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Analyzing the Extent and Influence of Occupational Licensing on the Labor Market

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Author Info

  • Morris M. Kleiner

    (University of Minnesota and NBER)

  • Alan B. Krueger

    (Princeton University)

Abstract

This study examines the extent and influence of occupational licensing in the U.S. using a specially designed national labor force survey. Specifically, we provide new ways of measuring occupational licensing and consider what types of regulatory requirements and what level of government oversight contribute to wage gains and variability. Estimates from the survey indicated that 35 percent of employees were either licensed or certified by the government, and that 29 percent were fully licensed. Another 3 percent stated that all who worked in their job would eventually be required to be certified or licensed, bringing the total that are or eventually must be licensed or certified by government to 38 percent. We find that licensing is associated with about 18 percent higher wages, but the effect of governmental certification on pay is much smaller. Licensing by larger political jurisdictions is associated with the higher wage gains relative to only local licensing. We find little association between licensing and the variance of wages, in contrast to unions. Overall, our results show that occupational licensing is an important labor market phenomenon that can be measured in labor force surveys.

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Bibliographic Info

Paper provided by Princeton University, Department of Economics, Center for Economic Policy Studies. in its series Working Papers with number 1178.

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Date of creation: Aug 2009
Date of revision:
Handle: RePEc:pri:cepsud:191krueger

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Related research

Keywords: occupational licensing; United States; Labor force; wage variance;

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References

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  1. Morris M. Kleiner & Alan B. Krueger, 2010. "The Prevalence and Effects of Occupational Licensing," British Journal of Industrial Relations, London School of Economics, vol. 48(4), pages 676-687, December.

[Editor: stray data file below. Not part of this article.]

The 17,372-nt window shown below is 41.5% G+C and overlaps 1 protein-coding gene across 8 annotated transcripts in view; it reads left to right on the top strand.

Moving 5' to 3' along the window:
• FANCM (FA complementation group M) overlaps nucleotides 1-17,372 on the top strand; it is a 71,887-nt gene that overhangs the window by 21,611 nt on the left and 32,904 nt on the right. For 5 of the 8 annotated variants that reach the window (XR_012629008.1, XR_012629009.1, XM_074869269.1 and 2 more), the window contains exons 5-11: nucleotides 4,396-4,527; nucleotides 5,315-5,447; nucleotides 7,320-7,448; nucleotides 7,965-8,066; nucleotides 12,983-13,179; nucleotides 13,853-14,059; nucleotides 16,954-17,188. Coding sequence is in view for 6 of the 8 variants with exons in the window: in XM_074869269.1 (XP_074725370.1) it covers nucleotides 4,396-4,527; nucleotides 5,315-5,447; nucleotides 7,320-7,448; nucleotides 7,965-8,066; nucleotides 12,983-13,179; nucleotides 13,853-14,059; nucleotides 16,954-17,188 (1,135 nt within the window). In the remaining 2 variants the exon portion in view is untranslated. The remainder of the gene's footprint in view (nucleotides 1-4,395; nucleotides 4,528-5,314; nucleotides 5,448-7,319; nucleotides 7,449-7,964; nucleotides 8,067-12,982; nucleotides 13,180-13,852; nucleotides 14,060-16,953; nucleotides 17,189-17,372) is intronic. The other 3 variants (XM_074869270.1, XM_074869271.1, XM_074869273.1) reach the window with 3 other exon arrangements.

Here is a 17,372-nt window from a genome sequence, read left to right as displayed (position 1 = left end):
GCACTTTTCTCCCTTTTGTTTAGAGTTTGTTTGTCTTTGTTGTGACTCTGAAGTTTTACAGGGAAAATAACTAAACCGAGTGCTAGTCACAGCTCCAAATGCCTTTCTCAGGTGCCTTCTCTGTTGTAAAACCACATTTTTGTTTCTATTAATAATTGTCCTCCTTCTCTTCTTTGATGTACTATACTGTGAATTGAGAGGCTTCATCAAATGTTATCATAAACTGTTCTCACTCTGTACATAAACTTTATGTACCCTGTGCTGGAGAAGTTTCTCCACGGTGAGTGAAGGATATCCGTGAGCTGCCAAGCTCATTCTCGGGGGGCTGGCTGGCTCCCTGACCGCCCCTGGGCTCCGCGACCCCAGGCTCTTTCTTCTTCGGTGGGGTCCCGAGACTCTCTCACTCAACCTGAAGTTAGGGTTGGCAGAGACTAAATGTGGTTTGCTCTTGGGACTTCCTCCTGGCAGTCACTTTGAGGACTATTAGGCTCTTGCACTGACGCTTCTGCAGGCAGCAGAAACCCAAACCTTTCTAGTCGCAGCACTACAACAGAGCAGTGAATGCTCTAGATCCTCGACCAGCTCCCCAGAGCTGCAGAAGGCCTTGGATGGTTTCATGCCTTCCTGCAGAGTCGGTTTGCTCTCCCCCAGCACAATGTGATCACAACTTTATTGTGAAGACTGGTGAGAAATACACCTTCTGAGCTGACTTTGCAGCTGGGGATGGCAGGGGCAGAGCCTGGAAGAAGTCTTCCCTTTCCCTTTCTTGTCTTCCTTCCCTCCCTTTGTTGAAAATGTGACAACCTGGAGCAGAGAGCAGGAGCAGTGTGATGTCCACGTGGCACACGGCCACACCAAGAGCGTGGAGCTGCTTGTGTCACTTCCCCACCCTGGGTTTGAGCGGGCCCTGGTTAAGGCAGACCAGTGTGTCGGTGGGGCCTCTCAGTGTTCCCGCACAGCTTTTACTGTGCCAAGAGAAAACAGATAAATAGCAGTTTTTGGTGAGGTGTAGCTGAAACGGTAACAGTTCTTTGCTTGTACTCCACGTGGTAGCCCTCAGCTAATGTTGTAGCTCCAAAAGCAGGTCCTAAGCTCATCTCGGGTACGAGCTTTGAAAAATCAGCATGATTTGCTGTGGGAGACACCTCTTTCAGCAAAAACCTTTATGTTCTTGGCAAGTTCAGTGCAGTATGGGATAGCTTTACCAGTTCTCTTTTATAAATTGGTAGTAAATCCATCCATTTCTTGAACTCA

2. Milton Friedman & Simon Kuznets, 1954. "Income from Independent Professional Practice," NBER Books, National Bureau of Economic Research, Inc, number frie54-1.
  3. Richard B. Freeman, 1981. "Union Wage Practices and Wage Dispersion within Establishments," NBER Working Papers 0752, National Bureau of Economic Research, Inc.
  4. Shapiro, Carl, 1986. "Investment, Moral Hazard, and Occupational Licensing," Review of Economic Studies, Wiley Blackwell, vol. 53(5), pages 843-62, October.
  5. Mario Pagliero, 2010. "Licensing Exam Difficulty and Entry Salaries in the US Market for Lawyers," British Journal of Industrial Relations, London School of Economics, vol. 48(4), pages 726-739, December.
  6. Joseph G. Altonji & Todd E. Elder & Christopher R. Taber, 2000. "Selection on Observed and Unobserved Variables: Assessing the Effectiveness of Catholic Schools," NBER Working Papers 7831, National Bureau of Economic Research, Inc.
  7. Maurizi, Alex, 1974. "Occupational Licensing and the Public Interest," Journal of Political Economy, University of Chicago Press, vol. 82(2), pages 399-413, Part I, M.
  8. Card, David, 1996. "The Effect of Unions on the Structure of Wages: A Longitudinal Analysis," Econometrica, Econometric Society, vol. 64(4), pages 957-79, July.
  9. Kleiner, Morris M & Kudrle, Robert T, 2000. "Does Regulation Affect Economic Outcomes? The Case of Dentistry," Journal of Law and Economics, University of Chicago Press, vol. 43(2), pages 547-82, October.
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Blog mentions

As found by EconAcademics.org, the blog aggregator for Economics research:
  1. Social-Democratic Feudalism and Its Upper Paleolithic Impetus
    by Daniel B. Klein in cato unbound on 2010-12-20 19:58:27
  2. Occupational licensing: NZ Edition
    by Eric Crampton in Offsetting Behaviour on 2014-04-08 19:00:00
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Cited by:
  1. David Marsden, 2010. "The End of National Models in Employment Relations?," CEP Discussion Papers dp0998, Centre for Economic Performance, LSE.
  2. Lerman, Robert I., 2012. "Can the United States Expand Apprenticeship? Lessons from Experience," IZA Policy Papers 46, Institute for the Study of Labor (IZA).
  3. Cecilia Elena Rouse, 2013. "Comment on "A Pollution Theory of Discrimination: Male and Female Differences in Occupations and Earnings"," NBER Chapters, in: Human Capital in History: The American Record National Bureau of Economic Research, Inc.
  4. Pagliero, Mario, 2013. "The impact of potential labor supply on licensing exam difficulty," Labour Economics, Elsevier, vol. 25(C), pages 141-152.
  5. David Marsden, 2010. "The end of national models in employment relations?," LSE Research Online Documents on Economics 48913, London School of Economics and Political Science, LSE Library.
  6. Robert I. Lerman, 2012. "Can the United States Expand Apprenticeship? Lessons from Experience," Working Papers 2012-18, American University, Department of Economics.
  7. Park, Jee-Hyeong & Spurr, Stephen J. & Chang, Sheng-Kai, 2009. "A Model of Hierarchical Professionals: Cooperation and Conflict between Anesthesiologists and CRNAs," CEI Working Paper Series 2009-13, Center for Economic Institutions, Institute of Economic Research, Hitotsubashi University.
  8. Morris M. Kleiner & Charles Wheelan, 2010. "Occupational Licensing Matters: Wages, Quality and Social Costs," CESifo DICE Report, Ifo Institute for Economic Research at the University of Munich, vol. 8(3), pages 29-33, October.

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